Troops feeling the pinch at the pumps AAFES gas prices go up across Pacific
March 9, 2008
Pacific edition, Sunday, March 9, 2008
As the price of gasoline stateside continues to march upward, Americans in the Pacific also are feeling the pinch at the pumps — in some cases ditching their car for the train or curtailing off-base road trips.
On Saturday, mid-grade fuel at Army and Air Force Exchange Service and Navy Exchange outlets in mainland Japan and Okinawa was to reach $3.082 a gallon, up 4 cents from the previous week.
That’s just shy of the $3.127 per gallon record set in May 2007, according to AAFES officials, and 85 cents a gallon more than what motorists were paying in February 2007.
Diesel was to climb 11 cents Saturday, from $3.357 to $3.463 a gallon.
“It just seems like it’s never going to go back down,” said an exasperated Theodore Chmurynski, a 31-year-old staff sergeant at Misawa Air Base, Japan. “It really seems that over the last several years, it was 99 cents, $1.39 and then ‘Wham!’”
In South Korea and Guam, prices also jumped. AAFES unleaded gas was to retail Saturday in South Korea for $3.227, up three cents per gallon. On Guam, unleaded gas at AAFES and NEX outlets was to go up 4 cents, to $3.269 a gallon.
AAFES and NEX adjust retail gas prices weekly.
At Iwakuni Marine Corps Air Station in southern Japan, mid-grade fuel sold for $3.47 a gallon Friday and diesel was $3.33.
Gas prices at military bases overseas usually follow stateside trends. That means for Pacific motorists, there may be little relief in sight.
Crude oil prices are surging. On Wednesday, oil rose to over $104 a barrel after the government reported a surprise drop in crude oil stockpiles and the Organization of Petroleum Exporting Countries (OPEC) held production levels steady, according to The Associated Press.
At the pump, the national average retail price for regular gasoline inched up 3.2 cents to $3.162 per gallon as of March 3, according to the Department of Energy. That’s an increase of 65.7 cents above the price a year ago.
Some analysts predict gas prices could hit $4 a gallon by summer, as more drivers take to the roads in warmer weather.
Americans at U.S. military bases in the Pacific say they’re concerned about rising gas prices and are trying to curb their driving to save bucks.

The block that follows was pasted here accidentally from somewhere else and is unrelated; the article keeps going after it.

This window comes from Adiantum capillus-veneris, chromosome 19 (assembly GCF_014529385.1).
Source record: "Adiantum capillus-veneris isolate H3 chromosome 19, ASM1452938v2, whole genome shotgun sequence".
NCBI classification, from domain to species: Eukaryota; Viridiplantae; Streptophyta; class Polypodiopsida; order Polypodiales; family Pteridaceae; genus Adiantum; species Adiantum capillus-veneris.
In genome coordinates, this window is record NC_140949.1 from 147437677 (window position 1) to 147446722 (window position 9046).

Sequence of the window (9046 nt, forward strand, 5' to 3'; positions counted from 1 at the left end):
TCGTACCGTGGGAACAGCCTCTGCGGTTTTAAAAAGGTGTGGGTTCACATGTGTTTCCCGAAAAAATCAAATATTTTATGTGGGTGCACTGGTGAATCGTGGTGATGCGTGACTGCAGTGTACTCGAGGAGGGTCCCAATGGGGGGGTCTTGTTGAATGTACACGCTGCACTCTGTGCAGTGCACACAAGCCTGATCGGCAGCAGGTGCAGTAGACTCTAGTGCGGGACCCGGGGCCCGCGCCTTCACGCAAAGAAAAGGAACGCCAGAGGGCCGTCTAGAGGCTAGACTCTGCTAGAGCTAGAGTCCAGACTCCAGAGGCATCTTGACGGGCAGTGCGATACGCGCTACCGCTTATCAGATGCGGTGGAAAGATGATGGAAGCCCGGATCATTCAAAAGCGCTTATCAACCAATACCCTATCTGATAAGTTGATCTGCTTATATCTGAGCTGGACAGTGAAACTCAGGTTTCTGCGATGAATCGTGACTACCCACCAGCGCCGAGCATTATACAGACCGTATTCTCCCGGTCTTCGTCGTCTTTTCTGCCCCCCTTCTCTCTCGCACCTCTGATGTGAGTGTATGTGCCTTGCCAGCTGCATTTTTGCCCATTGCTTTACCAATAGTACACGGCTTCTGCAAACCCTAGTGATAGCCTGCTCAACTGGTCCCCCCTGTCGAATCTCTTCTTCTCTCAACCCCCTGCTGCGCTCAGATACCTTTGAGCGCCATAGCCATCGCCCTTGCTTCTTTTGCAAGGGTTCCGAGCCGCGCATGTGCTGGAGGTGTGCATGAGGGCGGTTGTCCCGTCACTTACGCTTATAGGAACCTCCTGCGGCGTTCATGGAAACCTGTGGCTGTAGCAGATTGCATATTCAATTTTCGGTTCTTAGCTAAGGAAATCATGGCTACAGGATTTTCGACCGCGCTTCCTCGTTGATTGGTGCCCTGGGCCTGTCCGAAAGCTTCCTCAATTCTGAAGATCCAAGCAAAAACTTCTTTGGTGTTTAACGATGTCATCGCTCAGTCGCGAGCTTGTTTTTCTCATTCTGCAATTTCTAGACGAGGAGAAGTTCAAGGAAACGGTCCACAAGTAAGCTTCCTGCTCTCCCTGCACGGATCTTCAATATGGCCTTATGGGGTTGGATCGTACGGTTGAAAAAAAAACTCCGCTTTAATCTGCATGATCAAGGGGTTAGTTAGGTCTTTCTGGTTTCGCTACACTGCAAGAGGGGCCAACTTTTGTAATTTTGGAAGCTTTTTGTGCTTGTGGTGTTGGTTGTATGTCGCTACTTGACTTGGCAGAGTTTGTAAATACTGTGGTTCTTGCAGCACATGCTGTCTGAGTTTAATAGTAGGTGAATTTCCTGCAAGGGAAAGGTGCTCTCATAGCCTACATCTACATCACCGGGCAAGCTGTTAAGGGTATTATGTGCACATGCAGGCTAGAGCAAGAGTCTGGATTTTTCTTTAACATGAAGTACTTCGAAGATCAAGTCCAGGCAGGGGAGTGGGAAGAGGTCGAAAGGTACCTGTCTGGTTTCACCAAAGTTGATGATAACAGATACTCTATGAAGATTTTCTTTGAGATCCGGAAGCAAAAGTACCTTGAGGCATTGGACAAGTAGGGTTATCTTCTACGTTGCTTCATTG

Civilian James Hatcher now often takes the train instead of his car when commuting to his job at Yokota Air Base from his off-base home.
“I wish they would put a cap on prices,” he said.
But he can’t complain too much, he added. “It’s still cheaper [on base] than in the States.”
Traveling in Japan is already an expensive experience, said Cmdr. Cheryl Hansen, also of Yokota, and rising gas prices don’t help.
“It does affect how much traveling I do,” she said.
Drivers at Yongsan Garrison, South Korea, said Friday that they arealready putting fewer miles on the road because of rising gas prices.
Sgt. Kim Wingfield, Marine Forces Korea, said he’s seen the price of gas go up almost 40 cents in the year he’s been living in Seoul.
More and more, he and his wife are resorting to public transportation to get around, saying it costs about $35 to fill their Hyundai Sonata.
“Of course it [bothers me]. It’s expensive,” he said. “I have to ration my money out these days and think about the trips I’m taking.”
He added thatmore often than not,he chooses to stay home.
Kim Eun-ok, who said it now costs almost $90 to fill her Chevy Suburban, also has been watching how often she gets behind the wheel, and says she drives only on long trips or when she goes grocery shopping.
For getting around town or traveling on post, she takes the subway or walks.
Mary Buhler, a military spouse, said the increasing fuel costs add up during her 20- to 30-minute commute between Sasebo Naval Base and her home at the Hario housing complex.
“Thank god this [minivan] gets pretty good gas mileage,” she said while filling the tank Thursday.
Buhler said she makes the commute about five times each week and won’t be burdened much with a 4-cent increase, but if prices climb above $3.50 per gallon, it could curb her driving.
Others said they don’t have that choice.
“We’re a family of five,” said Air Force spouse Hazel Capalad, 30, of Misawa. “Between games, extra activities and the things I need to do, it’s not something I can cut back on.”